Comic review: The Dead

Posted on October 12, 2015 By

The Dead
The Dead

James Maddox and Jen Hickman

4 stars

Imagine if the afterlife were neither a dichotomy of heaven and hell nor just another life, but was instead a giant house with room after room that seem impossible attached to one another – many filled with monsters, some willed with fellow post-mortals and only one mythical one offering a real hope at salvation.

That’s The Dead, a comic from Broken Icon. It’s a really compelling idea, and the art really sets a perfect mood. Right from the very beginning, the story hooked its talons into me and dragged me along with it. In the end, this became one of those books that I hate not being able to give 5 stars, because I REALLY enjoyed it.

We start out following a guy named Sam, a newcomer to The House. A man on the TV tries to get him to run, but disoriented and confused, he doesn’t quite follow that good advice. This leads to him meeting another of our main characters, Alex, who’s on the trail of a former friend with a special power who has gone on the lam. He deviated from the chase to save Sam and introduce him to Devi and the bar where most of the residents of this odd afterworld congregate. Here we learn about the main system of payment in this world – people brave dangerous rooms to bring out bottles for the bar, which can be traded for information, etc.

And here we have the first reason I can’t give this 5 stars. Isn’t that a great world-building thing? Doesn’t it sound fascinating? In a world where you can make rooms that are literally anything, from a claustrophobic, nasty old bathroom to a vast desert, don’t you just want to experience the world through this outlet? To see rooms, see dangers, see who the characters are by watching them face these hardships? Well, the idea is brought up and then never really gets used. The story kind of talks about it and then moves on.


What it moves on TO is Alex’s search for his former friend, as mentioned earlier. He has a particular reason for wanting this guy back, a reason that could have been its own whole story honestly. This first part of the chase is great though for the introduction of my favorite character in the book, V, who gives zero fucks and wields her axe with a level-headed efficiency I admire.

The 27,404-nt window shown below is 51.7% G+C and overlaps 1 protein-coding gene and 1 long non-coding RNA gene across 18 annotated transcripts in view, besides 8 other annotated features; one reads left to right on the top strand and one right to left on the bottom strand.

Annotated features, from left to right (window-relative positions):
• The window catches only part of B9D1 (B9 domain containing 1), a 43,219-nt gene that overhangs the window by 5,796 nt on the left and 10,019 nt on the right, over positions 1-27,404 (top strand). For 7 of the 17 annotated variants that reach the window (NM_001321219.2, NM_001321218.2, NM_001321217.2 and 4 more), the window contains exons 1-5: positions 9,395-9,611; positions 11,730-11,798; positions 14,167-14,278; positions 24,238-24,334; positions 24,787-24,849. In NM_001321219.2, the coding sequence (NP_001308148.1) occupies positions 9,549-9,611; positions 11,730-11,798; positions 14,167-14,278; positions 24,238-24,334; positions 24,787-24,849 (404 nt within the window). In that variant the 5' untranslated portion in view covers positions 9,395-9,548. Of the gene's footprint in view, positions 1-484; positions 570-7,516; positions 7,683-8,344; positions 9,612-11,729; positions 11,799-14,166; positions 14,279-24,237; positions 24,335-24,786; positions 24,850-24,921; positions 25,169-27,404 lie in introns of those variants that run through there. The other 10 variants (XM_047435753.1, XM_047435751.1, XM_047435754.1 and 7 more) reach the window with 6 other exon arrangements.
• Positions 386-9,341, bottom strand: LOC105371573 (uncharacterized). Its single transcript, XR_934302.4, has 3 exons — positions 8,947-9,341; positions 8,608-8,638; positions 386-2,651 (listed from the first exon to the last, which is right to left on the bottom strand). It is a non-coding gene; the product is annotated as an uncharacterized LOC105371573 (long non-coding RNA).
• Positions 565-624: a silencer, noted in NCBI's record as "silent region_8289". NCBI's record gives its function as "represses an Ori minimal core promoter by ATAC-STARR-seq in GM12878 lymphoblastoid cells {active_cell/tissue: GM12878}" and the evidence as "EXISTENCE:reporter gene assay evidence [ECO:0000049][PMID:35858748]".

From there, we have more twists and turns, people coming together and turning on one another, but that problem keeps rearing its head. There are times when things just happen, and they aren’t really explained, and the plot just rolls on as though we shouldn’t question it. Maybe we shouldn’t. If it had only happened once or twice, I could probably forget about it, but it happened a few more times at the end, the ending itself seemed… unresolved? Like, some things wrapped up, but it didn’t feel like an ending.

It’s one of those good-and-bad situations. I loved what I got, but I felt like if they’d had two books rather than three, they would have had more space to look at both the characters and the world – and both of those things are fascinating and could do with more exploration and space to breathe.

So, I guess in a way, this is 4 stars because I wanted more.

One other thing to be warned of – this is listed as a horror comic in a few places, and technically I can see why, but it’s not really scary, and only occasionally creepy. It mostly just goes for fascinating. I like that, but if you’re looking for actual scary stuff, this might not be the place.

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